# How to do linear interpolation?

Here in my book they have shown interpolation using parametric equation of line but I am unable to figure out how do they found out t=|y1-ys|/y1-y2 , t=|AD|/|AB| , t=|CE|/CB ,t=|EP|/|DE| here is the pic  • I prefer to think that linear interpolation is a weighted average with linked weights so that $p_i = t p_1 + (1 - t) p_2$ because this is easier in vector form and also motivated by vector drawings. Obviously its the same thing but expressed differently. Jan 15 at 22:24

Since this is linear interpolation it boils down to solving a linear equation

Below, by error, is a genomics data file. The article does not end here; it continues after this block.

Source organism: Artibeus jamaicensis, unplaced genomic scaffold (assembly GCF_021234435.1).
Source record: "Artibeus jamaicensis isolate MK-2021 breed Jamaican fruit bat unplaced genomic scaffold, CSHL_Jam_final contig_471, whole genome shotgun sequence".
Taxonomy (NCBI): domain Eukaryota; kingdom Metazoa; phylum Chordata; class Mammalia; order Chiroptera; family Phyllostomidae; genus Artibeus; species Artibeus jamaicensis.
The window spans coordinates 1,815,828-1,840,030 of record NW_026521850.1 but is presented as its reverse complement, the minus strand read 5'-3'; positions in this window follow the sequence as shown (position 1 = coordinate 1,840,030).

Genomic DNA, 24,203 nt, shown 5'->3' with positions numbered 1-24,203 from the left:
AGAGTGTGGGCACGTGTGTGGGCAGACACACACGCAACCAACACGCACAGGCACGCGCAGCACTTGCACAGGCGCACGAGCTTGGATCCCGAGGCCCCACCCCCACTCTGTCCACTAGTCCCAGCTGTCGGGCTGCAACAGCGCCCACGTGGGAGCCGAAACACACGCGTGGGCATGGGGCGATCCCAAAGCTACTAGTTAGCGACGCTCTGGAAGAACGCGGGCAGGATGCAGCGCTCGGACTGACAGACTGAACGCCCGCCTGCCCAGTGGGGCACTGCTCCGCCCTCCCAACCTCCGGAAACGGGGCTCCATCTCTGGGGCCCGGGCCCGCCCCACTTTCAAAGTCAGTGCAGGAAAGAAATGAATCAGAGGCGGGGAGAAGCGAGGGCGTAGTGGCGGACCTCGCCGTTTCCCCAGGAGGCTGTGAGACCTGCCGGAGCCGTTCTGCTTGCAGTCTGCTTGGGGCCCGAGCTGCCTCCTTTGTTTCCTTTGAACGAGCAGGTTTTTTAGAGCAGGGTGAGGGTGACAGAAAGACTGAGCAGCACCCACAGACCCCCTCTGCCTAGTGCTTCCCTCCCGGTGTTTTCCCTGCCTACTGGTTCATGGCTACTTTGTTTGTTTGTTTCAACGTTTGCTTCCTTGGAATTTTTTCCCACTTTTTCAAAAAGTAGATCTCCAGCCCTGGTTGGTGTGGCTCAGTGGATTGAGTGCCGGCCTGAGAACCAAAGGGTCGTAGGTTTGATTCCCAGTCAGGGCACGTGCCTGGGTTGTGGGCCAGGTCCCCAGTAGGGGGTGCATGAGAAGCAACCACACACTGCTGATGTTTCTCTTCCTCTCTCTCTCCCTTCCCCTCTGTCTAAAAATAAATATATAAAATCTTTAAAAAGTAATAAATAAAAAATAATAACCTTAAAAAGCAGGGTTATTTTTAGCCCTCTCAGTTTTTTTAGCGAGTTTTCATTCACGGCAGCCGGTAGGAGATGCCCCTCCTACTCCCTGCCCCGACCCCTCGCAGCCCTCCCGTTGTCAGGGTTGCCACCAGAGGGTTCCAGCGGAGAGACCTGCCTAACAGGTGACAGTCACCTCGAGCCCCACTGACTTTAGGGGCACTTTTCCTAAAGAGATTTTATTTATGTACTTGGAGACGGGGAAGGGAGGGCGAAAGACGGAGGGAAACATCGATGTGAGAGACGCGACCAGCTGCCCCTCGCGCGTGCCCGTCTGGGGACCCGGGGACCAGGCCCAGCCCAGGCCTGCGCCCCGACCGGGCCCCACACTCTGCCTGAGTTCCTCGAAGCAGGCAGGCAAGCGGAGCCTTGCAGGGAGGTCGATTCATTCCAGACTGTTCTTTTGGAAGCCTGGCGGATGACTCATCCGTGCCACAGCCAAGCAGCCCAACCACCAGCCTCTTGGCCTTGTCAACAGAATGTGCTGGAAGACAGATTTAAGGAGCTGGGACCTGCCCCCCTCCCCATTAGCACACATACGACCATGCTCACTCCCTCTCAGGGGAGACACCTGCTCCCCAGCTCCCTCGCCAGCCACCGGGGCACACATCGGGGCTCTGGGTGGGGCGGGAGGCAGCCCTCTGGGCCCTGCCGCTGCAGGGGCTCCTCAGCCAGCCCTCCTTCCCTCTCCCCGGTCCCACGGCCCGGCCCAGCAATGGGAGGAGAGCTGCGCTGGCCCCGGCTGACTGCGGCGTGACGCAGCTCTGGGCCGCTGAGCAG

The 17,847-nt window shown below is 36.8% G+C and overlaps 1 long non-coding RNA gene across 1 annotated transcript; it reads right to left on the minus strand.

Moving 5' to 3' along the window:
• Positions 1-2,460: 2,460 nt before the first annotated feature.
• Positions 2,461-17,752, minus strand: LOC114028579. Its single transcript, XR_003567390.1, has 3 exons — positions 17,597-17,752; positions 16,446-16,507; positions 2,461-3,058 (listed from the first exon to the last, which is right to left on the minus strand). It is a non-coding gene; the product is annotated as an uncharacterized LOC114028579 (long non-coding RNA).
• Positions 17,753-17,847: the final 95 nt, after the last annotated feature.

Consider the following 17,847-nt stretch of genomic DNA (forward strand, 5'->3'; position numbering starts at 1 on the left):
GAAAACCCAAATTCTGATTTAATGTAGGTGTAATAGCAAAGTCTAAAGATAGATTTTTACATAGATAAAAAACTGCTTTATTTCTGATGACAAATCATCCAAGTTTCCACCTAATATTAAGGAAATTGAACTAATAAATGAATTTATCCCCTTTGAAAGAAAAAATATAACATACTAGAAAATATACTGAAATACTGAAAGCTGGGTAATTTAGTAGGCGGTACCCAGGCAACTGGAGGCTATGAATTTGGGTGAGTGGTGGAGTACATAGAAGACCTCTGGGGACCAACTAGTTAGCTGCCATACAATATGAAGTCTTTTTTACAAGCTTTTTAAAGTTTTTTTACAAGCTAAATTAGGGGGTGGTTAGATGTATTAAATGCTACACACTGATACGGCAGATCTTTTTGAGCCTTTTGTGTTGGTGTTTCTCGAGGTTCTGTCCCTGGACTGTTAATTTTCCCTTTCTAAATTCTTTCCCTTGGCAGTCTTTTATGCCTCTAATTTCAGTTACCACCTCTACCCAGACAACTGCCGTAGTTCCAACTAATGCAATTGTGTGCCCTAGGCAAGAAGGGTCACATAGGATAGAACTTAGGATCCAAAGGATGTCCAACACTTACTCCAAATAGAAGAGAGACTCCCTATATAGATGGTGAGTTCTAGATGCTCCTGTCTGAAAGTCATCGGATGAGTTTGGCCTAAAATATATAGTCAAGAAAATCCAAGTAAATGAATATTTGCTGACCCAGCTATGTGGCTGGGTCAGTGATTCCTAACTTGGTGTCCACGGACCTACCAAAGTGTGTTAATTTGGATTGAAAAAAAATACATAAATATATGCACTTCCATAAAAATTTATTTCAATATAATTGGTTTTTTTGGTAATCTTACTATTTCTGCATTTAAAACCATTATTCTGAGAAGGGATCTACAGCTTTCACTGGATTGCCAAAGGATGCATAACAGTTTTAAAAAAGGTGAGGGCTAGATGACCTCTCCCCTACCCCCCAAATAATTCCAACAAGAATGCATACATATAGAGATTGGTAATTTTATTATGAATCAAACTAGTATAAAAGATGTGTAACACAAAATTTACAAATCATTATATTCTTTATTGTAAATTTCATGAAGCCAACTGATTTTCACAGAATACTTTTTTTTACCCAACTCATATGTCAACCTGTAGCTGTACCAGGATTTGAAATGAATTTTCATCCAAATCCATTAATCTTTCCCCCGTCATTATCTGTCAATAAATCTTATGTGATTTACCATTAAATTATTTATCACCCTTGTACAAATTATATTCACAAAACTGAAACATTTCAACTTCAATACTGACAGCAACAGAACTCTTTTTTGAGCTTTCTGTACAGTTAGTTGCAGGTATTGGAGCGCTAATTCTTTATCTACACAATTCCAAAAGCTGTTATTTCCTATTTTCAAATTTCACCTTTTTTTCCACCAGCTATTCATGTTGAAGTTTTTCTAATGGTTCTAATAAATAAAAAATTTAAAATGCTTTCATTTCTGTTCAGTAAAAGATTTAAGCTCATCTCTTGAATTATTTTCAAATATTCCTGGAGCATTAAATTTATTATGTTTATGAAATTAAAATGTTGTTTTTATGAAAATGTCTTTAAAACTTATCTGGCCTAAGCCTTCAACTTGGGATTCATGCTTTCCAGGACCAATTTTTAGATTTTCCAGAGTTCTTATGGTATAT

$$y = a + b t$$

You can substitute the following $$y = y_s$$, $$a = y_1$$(intercept) and $$b = y_2 - y_1$$ (slope) to get the following

$$y_s = y_1 + t(y_2 - y_1)$$ $$y_s - y_1 = t(y_2 - y_1)$$ $$\frac{y_s - y_1}{y_2 - y_1} = t$$

The same thing happens for points where you can write

$$D = A + (B-A)t$$

$$(D-A) = (B-A)\cdot t$$ $$(D-A)^2 = ((B-A)\cdot t)^2$$ $$\sqrt{(D-A)^2} = \sqrt{((B-A)\cdot t)^2}$$ $$\sqrt{(D-A)^2} = \sqrt{(B-A)^2 \cdot t^2}$$ $$\sqrt{(D-A)^2} = \sqrt{(B-A)^2} \cdot\sqrt{ t^2}$$ $$|D-A| = |B-A| \cdot t$$ $$t = \frac{|D-A|}{|B-A|}$$

• But how could the slope be y2- y1 slope is : change in y over change in x i.e ∆y/∆x Jan 13 at 13:47
• actually the slope in this case is ∆y/∆t Jan 14 at 11:13

I4=I1 ( 1-t ) + t.I2 ; from parametric equation of line

I4=I1 - I1.t + t. I2

I4=I1+ t (I2-I1) Let's take line AB apart from triangle below in the equation I multiply t2 to numerator an denominator